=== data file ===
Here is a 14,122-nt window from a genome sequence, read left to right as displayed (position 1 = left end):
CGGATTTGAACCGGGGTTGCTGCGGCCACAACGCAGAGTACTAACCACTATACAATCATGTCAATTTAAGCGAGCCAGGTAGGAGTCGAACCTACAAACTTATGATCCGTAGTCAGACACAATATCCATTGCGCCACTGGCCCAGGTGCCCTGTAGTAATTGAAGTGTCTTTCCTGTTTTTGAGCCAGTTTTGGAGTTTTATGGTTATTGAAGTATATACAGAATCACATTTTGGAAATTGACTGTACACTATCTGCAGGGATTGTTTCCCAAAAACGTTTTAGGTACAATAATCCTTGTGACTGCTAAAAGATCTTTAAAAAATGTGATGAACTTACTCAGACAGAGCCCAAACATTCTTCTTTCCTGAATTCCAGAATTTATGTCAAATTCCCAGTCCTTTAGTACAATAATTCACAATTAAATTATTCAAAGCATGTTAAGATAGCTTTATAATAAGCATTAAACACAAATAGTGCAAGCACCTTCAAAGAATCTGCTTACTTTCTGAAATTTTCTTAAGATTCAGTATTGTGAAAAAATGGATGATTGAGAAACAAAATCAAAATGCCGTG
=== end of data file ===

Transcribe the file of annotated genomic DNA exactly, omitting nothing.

Here is a 14,122-nt window from a genome sequence, read left to right as displayed (position 1 = left end):
CGGATTTGAACCGGGGTTGCTGCGGCCACAACGCAGAGTACTAACCACTATACAATCATGTCAATTTAAGCGAGCCAGGTAGGAGTCGAACCTACAAACTTATGATCCGTAGTCAGACACAATATCCATTGCGCCACTGGCCCAGGTGCCCTGTAGTAATTGAAGTGTCTTTCCTGTTTTTGAGCCAGTTTTGGAGTTTTATGGTTATTGAAGTATATACAGAATCACATTTTGGAAATTGACTGTACACTATCTGCAGGGATTGTTTCCCAAAAACGTTTTAGGTACAATAATCCTTGTGACTGCTAAAAGATCTTTAAAAAATGTGATGAACTTACTCAGACAGAGCCCAAACATTCTTCTTTCCTGAATTCCAGAATTTATGTCAAATTCCCAGTCCTTTAGTACAATAATTCACAATTAAATTATTCAAAGCATGTTAAGATAGCTTTATAATAAGCATTAAACACAAATAGTGCAAGCACCTTCAAAGAATCTGCTTACTTTCTGAAATTTTCTTAAGATTCAGTATTGTGAAAAAATGGATGATTGAGAAACAAAATCAAAATGCCGTG